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A big well done!



The 11th Amendment to the Constitution 2022 which is set to be tabled in Parliament anytime soon could be the most significant change ever effected on the country’s supreme law.
Its impact could go a long way in resolving the numerous political challenges this country has faced since independence in October 1966.

We therefore would like to congratulate those behind the drafting of the amendment for a job well done.
It would appear those who drafted the document did a fine job in identifying the causes of trouble and then went on to prescribe what they think can be the solution.

It is an elegant piece of legislation that leaves the reader in no doubt as to what needs to be fixed.
After reading through the entire 157-page document, we would like to believe that it could be the springboard from which we can fix what has been ailing this country for the past six decades.

In fact, the amendment Bill reads like a comprehensive manual on how to make Lesotho work again.
Take for instance the case of floor crossing in Parliament.

That provision in our law meant that coalition governments could never be stable as they were constantly at the mercy of MPs who were in most cases pushing their own narrow agendas.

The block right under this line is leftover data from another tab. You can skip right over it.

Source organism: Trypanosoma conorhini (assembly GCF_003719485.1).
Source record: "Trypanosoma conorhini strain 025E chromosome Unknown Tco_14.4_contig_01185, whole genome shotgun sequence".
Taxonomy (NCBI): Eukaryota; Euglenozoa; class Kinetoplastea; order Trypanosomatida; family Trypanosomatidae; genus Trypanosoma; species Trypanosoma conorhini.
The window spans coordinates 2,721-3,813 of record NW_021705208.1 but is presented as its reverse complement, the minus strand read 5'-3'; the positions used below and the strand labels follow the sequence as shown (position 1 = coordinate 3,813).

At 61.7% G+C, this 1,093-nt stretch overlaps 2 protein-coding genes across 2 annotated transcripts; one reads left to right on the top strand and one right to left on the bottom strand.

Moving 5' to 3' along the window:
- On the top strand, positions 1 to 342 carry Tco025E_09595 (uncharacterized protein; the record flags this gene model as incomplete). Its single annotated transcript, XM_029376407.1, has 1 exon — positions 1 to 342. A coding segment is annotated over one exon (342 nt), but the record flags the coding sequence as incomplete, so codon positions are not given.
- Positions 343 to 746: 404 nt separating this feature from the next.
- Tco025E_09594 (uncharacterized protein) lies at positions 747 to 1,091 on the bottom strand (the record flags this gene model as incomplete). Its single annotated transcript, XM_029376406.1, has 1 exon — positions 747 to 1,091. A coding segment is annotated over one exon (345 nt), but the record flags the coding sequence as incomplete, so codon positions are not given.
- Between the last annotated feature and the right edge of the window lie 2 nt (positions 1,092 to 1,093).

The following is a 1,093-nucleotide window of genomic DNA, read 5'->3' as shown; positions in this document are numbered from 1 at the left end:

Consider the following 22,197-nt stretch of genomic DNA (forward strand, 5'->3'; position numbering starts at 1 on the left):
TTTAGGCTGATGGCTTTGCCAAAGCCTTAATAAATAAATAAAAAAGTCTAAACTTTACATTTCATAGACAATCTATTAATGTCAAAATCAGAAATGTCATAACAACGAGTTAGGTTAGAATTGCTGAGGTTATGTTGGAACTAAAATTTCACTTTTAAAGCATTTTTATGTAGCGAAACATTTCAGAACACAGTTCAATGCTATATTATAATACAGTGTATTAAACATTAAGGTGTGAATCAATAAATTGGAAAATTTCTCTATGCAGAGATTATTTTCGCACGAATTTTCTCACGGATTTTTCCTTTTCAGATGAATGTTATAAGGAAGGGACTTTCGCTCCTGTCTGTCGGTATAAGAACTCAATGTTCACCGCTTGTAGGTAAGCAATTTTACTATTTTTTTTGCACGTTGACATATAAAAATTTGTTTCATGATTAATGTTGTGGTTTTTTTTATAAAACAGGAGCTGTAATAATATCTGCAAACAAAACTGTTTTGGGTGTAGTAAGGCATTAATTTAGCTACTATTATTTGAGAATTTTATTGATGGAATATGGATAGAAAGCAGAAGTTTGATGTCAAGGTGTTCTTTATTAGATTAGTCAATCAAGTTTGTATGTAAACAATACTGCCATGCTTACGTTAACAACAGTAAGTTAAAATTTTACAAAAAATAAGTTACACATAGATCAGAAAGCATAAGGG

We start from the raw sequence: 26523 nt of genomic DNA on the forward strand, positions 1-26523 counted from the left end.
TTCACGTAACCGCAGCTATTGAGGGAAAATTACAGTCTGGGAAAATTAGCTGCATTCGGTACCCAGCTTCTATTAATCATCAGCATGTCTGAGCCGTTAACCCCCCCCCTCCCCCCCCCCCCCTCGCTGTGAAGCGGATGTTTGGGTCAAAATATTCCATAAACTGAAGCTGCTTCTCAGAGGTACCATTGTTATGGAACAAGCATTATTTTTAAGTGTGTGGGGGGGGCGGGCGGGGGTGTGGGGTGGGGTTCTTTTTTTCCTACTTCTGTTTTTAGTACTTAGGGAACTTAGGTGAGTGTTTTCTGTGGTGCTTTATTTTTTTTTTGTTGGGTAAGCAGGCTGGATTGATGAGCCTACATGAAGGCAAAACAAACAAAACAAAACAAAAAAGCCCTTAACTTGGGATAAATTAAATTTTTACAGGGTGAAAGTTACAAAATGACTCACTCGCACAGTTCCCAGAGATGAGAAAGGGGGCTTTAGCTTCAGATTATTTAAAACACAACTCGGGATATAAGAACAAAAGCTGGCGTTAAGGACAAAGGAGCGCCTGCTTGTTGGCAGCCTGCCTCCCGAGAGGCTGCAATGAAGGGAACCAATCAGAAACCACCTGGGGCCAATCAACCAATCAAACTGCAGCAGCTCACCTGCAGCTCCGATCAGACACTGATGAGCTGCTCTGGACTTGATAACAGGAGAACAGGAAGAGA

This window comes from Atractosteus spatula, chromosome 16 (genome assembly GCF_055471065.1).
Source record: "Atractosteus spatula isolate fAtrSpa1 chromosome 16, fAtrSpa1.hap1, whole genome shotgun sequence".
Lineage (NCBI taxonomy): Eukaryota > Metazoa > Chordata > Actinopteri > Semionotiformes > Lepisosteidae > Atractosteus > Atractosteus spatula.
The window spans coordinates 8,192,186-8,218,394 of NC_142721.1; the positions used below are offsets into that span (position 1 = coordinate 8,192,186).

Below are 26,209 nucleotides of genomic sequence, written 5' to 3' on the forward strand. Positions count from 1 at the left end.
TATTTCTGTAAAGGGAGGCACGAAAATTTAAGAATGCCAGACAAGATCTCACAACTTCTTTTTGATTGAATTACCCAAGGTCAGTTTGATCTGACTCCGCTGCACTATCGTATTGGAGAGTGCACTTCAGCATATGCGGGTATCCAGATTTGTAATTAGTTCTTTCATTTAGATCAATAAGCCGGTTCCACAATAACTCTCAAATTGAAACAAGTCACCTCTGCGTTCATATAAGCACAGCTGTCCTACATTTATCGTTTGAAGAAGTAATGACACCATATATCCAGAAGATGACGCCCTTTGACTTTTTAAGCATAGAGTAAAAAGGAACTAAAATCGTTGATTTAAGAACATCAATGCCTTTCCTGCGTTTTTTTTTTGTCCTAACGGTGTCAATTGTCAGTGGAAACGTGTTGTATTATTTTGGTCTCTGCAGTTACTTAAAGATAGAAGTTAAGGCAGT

Now the 11th Amendment will fix this by making it difficult for MPs to cross the floor.

Under the new law, an MP who is representing a constituency may cross the floor “at the end of three years after the beginning of a term of parliament”.
There shall be a 15-day window period to allow this process.

Any MP who crosses the floor outside the 15-day period “shall vacate his or her seat in the National Assembly and a by-election shall be held in that constituency”.
This is an excellent way to ensure that we have stable governments in Lesotho that are not at the mercy of MPs.

With stable governments, we will not see constant elections in Lesotho before governments finish their terms.
Resources that should be used to develop the country will therefore be channelled towards the right causes instead of being ploughed in costly elections every now and then.

The amendment also introduces the issue of term limits for the Prime Minister.
The new law says “a person shall not hold office as Prime Minister for more than two terms regardless of the term of parliament”.

The days of Lesotho having Prime Ministers who stay in office beyond two terms are now over. This is an extremely progressive amendment.
We are vociferously opposed to any individual seeking to stay in office beyond two terms. We strongly believe in leadership renewal and the concept of changing the Prime Minister every now and then.

This will certainly be good for Lesotho.
In the recent past, we have seen how Prime Ministers sought to prorogue Parliament in an effort to frustrate efforts to oust them from power. That loophole has also now been plugged.

“The Prime Minister may recommend prorogation of Parliament to the Council of State for a period not exceeding 14 days”, says the new law.
If the Prime Minister wants to prorogue parliament for a period exceeding 14 days he “shall seek the approval of Parliament before making such a recommendation and such prorogation shall not exceed 60 days”.

That way, a sitting Prime Minister who has lost support in parliament will not resort to using parliamentary processes to dodge the bullet and stay in office.

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